I want to know how all this works. I want to know how universal it is. I’ve collected some passages that have affected me. I’m going to quote some of them here. I’m including them without the stories and poetry that should be behind them, but these quotes, naked on my computer screen, still make me stop. Rewriting them takes ages. I could read them again and again for hours. Do they work for you too?

The first example is from "The Ocean Dreams of Incendiary Things" by Jacob McArthur Mooney (from the collection Folk).

I read this poem, even just the rhythm of the title, and I stop.

“A solar flare. A break
in the beacon speak of lights.
All seabirds and sailors
blinked in perfect unison. From chutzpah
into flail, from hum
into sizzle crash,
the come-apart
was counterpunch, the wheeze
of pressurized air was heraldry,
a droop
in the fuselage
that focuses the heart (…)”

It’s like a song. It’s more than that. It’s like I’m taken away from the world for a moment. Not put somewhere else, but just stopped, just myself, and by myself. Here, I think, I have the possibility to make changes. In so many of Jake’s poems, the words and the rhythms kill me. He’s working on a novel that’s full of these too, passages that stop me and put me back into myself, but better. Also, I married him, so there’s that.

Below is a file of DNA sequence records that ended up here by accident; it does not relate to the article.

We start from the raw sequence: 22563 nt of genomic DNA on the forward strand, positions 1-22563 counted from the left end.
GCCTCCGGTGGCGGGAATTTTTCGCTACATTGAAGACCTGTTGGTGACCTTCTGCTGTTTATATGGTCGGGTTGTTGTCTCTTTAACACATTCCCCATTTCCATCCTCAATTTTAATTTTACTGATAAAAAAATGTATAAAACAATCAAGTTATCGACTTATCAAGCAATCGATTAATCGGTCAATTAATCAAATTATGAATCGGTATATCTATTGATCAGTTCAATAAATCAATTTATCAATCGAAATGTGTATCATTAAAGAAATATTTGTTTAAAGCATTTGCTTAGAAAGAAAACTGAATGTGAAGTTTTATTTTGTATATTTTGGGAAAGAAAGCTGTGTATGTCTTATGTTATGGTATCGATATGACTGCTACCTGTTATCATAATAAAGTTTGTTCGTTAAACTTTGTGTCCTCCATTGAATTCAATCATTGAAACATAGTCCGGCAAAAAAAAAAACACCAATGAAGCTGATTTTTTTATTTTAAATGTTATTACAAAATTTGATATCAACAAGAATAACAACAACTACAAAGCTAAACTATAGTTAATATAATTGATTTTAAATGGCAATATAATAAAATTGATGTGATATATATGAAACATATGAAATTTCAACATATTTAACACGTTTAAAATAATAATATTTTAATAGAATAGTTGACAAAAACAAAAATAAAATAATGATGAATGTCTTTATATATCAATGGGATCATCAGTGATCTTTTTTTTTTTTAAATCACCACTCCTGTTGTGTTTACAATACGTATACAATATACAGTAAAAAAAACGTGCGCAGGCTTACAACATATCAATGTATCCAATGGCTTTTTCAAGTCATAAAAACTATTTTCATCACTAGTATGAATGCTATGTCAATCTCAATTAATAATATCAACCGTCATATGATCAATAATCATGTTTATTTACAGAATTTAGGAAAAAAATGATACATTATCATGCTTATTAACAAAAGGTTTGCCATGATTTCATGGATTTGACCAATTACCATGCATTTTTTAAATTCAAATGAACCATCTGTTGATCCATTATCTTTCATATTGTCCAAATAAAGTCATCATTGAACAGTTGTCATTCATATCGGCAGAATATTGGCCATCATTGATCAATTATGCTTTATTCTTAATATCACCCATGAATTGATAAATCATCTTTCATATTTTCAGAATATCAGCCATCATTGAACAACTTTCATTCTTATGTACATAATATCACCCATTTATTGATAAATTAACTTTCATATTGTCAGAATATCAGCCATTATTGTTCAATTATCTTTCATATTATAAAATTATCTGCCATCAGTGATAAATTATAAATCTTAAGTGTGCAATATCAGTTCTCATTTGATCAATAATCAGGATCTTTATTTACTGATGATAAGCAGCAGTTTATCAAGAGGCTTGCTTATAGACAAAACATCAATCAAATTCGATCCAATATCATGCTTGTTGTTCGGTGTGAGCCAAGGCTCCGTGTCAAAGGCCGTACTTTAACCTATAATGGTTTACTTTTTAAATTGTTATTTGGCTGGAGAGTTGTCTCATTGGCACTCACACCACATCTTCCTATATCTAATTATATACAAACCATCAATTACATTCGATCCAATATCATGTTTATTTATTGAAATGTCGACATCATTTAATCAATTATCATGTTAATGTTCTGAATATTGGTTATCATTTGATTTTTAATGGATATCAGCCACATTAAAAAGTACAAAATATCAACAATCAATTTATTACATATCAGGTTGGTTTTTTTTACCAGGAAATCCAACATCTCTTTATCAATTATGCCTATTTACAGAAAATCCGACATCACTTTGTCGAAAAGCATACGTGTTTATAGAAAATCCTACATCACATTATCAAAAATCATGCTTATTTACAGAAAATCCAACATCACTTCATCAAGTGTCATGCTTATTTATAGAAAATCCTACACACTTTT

This next example is taken from Let the Great World Spin by Colum McCann.

“What he liked about his brother, he said, is that he made people become what they didn't think they could become. He twisted something in their hearts. Gave them new places to go.(…)

There are rocks deep enough in the earth that no matter what the rupture, they will never see the surface.
There is, I think, a fear of love.